Politics/Law/Government

Give me Liberty Park or give me death

AP photo from Eldorado News-Times, Eldorado AR

In 1913, Colorado coal miners went on strike to demand enforcement of the 8 hour workday law, to secure payment for “dead work” such as laying railroad track and timbering, for which JD Rockefeller Sr and the other coal barons paid nothing, and to gain the right to live outside company towns, buy goods from non-company stores, and choose non-company doctors. In response, the coal companies hired private detectives to terrorize strikers with sniper fire and armored truck mounted machine guns, forcing the strikers to dig pits beneath their tents for protection.

On April 20, 1913, the Colorado National Guard and a force of non-uniformed mine guards proceeded to torture and execute the strike leaders and set fire to the camp. Four women and eleven children were burned alive in a pit beneath one of the tents. The battle lasted ten days. At least 50 people were killed before President Wilson sent in Federal troops, displacing and often arresting the National Guard and the coal company militia in the process.

As low level law enforcement continues to use violence against the Occupy Wall Street protesters, I am reminded of those Colorado company towns, “feudal domain[s], with the company acting as lord and master…” according to historian Philip S. Foner. There are parallels, legitimate complaints met with brutality instead of answers, the unyielding resolve of human dignity against an escalating series of physical and psychological abuses, the private sector tyrants who continue to wage war on their own people rather than seek common ground and compromise.

Zuccotti Park was, for most of its existence, known as Liberty Plaza Park, offered to NYC by JP Morgan and Andrew Carnegie’s supermonopoly corporation, US Steel, in exchange for a relaxation of building height restrictions on US Steel’s new headquarters, One Liberty Plaza. Then in 2001, after being covered with debris from the September 11 attacks, the park was summarily closed for five years and renamed after Brookfield Properties CEO John Zuccotti, a prime example of the Bush-era policy of privatizing any valuable government holdings.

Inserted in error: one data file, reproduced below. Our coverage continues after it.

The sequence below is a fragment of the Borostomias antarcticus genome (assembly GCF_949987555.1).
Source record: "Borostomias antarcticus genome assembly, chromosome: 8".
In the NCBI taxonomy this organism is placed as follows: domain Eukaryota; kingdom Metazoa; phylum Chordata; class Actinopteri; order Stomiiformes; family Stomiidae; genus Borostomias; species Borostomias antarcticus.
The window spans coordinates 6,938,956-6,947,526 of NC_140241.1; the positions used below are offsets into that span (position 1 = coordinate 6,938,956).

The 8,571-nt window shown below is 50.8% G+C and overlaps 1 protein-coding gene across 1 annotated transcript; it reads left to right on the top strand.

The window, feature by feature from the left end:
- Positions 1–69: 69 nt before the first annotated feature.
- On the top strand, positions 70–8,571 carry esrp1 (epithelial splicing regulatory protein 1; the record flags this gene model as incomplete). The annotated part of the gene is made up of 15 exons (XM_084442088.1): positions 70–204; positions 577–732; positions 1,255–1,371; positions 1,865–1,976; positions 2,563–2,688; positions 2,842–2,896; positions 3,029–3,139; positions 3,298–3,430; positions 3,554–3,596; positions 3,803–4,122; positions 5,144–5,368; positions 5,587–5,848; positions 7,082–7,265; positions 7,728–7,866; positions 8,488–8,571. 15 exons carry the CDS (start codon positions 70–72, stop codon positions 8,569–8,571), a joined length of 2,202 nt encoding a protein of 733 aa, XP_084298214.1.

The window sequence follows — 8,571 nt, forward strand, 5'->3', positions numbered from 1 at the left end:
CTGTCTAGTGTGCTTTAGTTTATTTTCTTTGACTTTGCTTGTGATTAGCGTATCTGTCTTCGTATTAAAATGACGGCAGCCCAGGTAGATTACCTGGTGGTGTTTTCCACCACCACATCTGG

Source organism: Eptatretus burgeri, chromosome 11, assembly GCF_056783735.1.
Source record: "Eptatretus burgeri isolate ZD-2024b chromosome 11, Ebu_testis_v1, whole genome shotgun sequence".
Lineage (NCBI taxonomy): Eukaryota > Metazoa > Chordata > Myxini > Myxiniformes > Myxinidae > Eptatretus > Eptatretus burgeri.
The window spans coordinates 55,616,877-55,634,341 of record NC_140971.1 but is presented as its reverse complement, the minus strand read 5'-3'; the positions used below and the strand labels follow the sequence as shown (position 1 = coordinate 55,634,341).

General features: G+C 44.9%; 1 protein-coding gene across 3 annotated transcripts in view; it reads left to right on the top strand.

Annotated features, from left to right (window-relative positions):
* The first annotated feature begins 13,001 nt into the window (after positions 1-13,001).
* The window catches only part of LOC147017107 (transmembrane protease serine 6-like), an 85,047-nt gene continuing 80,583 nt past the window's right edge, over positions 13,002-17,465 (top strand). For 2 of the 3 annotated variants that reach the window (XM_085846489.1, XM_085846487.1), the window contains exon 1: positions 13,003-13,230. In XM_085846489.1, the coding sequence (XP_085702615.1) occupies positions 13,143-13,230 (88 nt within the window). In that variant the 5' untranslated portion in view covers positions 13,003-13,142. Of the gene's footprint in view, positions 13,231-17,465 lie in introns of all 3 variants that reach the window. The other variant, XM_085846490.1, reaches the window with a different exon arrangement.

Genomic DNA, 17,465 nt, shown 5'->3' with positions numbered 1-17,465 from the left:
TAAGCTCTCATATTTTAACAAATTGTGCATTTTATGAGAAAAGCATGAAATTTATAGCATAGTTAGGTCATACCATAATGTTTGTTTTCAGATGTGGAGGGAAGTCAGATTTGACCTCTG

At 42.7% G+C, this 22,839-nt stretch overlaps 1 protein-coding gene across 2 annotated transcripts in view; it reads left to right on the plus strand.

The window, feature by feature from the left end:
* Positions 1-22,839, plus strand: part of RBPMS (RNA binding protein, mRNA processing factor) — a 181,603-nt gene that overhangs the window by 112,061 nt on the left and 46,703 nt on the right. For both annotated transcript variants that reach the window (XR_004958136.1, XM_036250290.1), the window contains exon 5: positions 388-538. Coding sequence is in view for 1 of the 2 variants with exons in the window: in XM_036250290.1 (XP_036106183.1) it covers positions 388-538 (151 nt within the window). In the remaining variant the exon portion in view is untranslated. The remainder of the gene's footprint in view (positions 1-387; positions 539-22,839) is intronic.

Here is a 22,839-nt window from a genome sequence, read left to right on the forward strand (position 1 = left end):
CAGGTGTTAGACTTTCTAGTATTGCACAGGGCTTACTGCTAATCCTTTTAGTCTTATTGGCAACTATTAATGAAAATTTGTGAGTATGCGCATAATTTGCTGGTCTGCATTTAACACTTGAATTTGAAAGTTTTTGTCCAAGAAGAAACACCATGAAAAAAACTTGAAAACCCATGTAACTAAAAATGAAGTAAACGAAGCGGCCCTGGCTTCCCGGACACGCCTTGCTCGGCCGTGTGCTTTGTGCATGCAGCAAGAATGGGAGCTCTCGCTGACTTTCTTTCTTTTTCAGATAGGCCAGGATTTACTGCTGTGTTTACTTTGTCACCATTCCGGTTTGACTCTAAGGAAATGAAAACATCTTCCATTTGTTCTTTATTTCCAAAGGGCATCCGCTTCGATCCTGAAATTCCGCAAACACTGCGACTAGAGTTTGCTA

Beginning on September 17, 2011, Occupy Wall Street protesters began referring to it as “Liberty Park,” as a guerrilla form of the same lexical mind control that has characterized the dismantling of many of our public institutions by white collar privateers. The Ludlow Tent Colony Site in Colorado was finally named a U.S. National Historic Landmark in 2009. Hopefully we will not have to wait 100 years before the courageous stand taken by the Occupy Wall Street protesters at Liberty Park is recognized.

2 replies »

  1. Zuccoti Park is a privately owned park, and the protestors are on private property. I just wonder if any of them get hurt while on the property if they will hire a PI attorney and sue Brookfield for damages. Stranger things have happened.

  2. The coal miners were on private property, too. They were still justified in their stance against oppression, as are the OWS protesters. Life and liberty come before property on the list of inalienable rights. Read John Locke.